Skyrocketing cases of COVID-19 have prompted the Indiana Hospital Association to call for Hoosiers to band together – while remaining 6 feet apart.
Brian Tabor, the association’s president, Tuesday said “all Hoosiers should be alarmed at the COVID-19 trends,” which are represented by an almost vertical line on graphs.
“In recent weeks, new cases have reached the highest level to date, and hospitalizations have increased by 143% since Oct. 1,” he said in a statement. “Many hospitals are reporting staff shortages as the pandemic takes its toll – Hoosier nurses, doctors, and other front-line hospital staff have been working non-stop since the early spring.”
Tabor included guidance for how residents can help.
“Please give these courageous health care heroes some much-needed relief by wearing a face covering, practicing social distancing, washing your hands and staying home when you are sick,” he said. “We need everyone to take these steps to relieve the enormous strain on the system at this critical time.”
The data are sobering.
Indiana logged 4,879 new confirmed coronavirus cases Tuesday, bringing the statewide total to 219,338. Officials also reported 63 new deaths for a total of 4,481, according to theIndiana State Department of Health’s online dashboard.
Northeast Indiana’s share of infections is increasing.
The region’s 11 counties account for 24,063 – or 11% – of Indiana’s confirmed coronavirus cases since the pandemic began. The area accounted for 750 – or 15% – of Tuesday’s new infections in the state.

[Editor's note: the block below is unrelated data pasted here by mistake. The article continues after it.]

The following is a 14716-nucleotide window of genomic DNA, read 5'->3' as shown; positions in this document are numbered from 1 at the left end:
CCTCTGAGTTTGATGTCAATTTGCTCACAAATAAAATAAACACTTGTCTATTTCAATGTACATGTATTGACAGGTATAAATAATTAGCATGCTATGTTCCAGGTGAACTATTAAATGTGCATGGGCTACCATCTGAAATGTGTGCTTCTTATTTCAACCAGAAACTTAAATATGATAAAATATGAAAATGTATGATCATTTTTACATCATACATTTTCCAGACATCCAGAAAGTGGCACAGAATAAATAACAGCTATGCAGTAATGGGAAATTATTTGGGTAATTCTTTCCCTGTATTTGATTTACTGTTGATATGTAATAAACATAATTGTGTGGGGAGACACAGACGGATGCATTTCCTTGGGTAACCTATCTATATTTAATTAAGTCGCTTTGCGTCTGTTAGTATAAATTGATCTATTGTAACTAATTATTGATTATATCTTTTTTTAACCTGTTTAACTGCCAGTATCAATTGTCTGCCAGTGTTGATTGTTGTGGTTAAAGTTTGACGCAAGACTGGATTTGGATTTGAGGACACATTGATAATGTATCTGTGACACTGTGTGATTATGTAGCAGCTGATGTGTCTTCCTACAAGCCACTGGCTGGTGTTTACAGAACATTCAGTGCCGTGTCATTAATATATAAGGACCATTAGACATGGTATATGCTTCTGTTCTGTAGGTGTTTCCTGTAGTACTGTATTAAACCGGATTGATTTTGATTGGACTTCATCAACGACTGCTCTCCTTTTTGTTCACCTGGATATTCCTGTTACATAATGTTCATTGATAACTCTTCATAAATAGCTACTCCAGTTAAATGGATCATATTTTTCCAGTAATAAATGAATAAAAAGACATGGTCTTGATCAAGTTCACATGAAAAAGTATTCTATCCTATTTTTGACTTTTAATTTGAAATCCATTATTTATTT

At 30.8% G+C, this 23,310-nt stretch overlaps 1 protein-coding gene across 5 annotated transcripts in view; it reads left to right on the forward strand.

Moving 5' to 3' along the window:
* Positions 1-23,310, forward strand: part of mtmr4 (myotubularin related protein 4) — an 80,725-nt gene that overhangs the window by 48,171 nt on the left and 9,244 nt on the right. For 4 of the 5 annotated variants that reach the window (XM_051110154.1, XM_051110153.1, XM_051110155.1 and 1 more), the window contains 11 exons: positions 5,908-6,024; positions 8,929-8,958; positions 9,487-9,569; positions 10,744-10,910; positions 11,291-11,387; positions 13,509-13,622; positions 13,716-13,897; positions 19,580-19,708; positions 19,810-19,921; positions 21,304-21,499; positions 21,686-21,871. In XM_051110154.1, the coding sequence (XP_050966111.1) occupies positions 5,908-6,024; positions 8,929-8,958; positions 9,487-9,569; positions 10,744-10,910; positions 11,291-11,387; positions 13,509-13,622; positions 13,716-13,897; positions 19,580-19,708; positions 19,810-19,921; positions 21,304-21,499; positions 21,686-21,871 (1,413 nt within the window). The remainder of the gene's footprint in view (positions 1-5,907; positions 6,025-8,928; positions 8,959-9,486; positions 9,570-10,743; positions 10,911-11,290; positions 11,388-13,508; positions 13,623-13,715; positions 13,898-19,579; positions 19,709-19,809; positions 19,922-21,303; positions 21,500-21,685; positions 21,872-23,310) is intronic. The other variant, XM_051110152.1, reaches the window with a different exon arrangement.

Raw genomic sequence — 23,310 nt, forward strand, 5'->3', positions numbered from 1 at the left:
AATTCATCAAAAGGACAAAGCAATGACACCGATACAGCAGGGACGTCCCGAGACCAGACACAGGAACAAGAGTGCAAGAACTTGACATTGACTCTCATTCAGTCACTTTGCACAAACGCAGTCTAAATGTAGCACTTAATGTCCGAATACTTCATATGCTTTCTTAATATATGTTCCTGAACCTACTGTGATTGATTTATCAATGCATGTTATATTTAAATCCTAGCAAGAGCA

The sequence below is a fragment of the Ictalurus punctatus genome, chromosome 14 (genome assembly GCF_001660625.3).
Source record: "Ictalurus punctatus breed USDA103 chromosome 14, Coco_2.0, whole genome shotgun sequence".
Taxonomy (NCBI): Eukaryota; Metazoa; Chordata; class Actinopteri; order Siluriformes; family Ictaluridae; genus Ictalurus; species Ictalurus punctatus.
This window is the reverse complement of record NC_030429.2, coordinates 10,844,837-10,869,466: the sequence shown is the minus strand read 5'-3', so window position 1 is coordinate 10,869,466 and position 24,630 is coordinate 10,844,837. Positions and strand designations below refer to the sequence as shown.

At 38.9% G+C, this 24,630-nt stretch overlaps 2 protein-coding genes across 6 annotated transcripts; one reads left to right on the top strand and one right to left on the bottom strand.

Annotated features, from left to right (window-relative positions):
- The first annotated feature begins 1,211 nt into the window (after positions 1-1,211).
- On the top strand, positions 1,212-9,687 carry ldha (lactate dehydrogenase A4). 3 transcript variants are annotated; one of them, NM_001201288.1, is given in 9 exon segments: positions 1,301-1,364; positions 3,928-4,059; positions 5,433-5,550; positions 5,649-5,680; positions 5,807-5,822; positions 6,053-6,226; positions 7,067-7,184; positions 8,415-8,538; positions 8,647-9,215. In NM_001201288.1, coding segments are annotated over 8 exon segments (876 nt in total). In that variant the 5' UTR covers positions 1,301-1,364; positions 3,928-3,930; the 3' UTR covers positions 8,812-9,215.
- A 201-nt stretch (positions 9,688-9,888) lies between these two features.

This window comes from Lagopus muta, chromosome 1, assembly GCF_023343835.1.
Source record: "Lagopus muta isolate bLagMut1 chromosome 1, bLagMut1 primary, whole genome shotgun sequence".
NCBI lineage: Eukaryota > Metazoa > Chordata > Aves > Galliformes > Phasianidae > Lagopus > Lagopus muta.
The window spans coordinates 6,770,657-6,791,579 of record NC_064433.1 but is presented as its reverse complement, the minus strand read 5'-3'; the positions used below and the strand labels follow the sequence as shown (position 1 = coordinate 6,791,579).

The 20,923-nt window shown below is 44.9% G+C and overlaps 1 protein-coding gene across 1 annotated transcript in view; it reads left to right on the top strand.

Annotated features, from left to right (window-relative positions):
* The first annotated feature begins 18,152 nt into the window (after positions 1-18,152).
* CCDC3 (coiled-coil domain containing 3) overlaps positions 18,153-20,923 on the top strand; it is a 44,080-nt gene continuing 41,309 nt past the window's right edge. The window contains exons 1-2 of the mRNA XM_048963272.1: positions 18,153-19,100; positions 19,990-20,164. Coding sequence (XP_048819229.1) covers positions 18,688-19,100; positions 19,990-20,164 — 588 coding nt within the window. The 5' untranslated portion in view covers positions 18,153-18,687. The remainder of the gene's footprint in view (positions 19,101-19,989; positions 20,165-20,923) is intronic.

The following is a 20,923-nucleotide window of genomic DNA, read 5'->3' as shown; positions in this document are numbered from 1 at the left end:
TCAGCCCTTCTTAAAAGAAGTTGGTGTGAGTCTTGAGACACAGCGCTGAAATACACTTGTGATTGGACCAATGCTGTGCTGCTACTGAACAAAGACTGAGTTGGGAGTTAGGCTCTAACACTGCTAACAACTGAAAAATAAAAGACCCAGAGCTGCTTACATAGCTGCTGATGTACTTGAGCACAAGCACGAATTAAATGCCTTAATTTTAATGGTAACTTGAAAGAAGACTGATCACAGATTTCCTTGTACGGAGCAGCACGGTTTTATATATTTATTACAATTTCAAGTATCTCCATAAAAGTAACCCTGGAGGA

In Allen County, 318 new cases were reported Tuesday by the Allen County Department of Health, bringing the total to 12,004 confirmed positive cases. No new deaths were reported, leaving the total at 246.
DeKalb County Health Department officials reported 45 new confirmed cases and two new deaths.
Indiana’s testing positivity rate was 19.2% for unique individuals over the past seven days and 9.9% for all tests, according to the state’s dashboard. The state’s seven-day positivity rate was 8.7% as of one week ago today.
The World Health Organization has recommended a level of about 5% positivity as a goal.
Results include free tests being administered in Warsaw by the Bowen Center since Oct. 15.
Warsaw Mayor Joe Thallemer and the Kosciusko County Health Department asked the health care provider to encourage the county’s Hispanic residents, who make up 7.9% of the total population, to participate.
As of Saturday, the site has administered 3,500 tests, officials said. Of the1,400 tests performed last week, 13% were administered to Hispanic residents.
“The majority of our COVID-19 testing site staff are bi-lingual and bi-cultural,” the Bowen Center said Monday in a news release. “We have been intentional about reaching the Hispanic population because they have limited access to medical services, and they are a minority population that is at high risk for COVID-19.”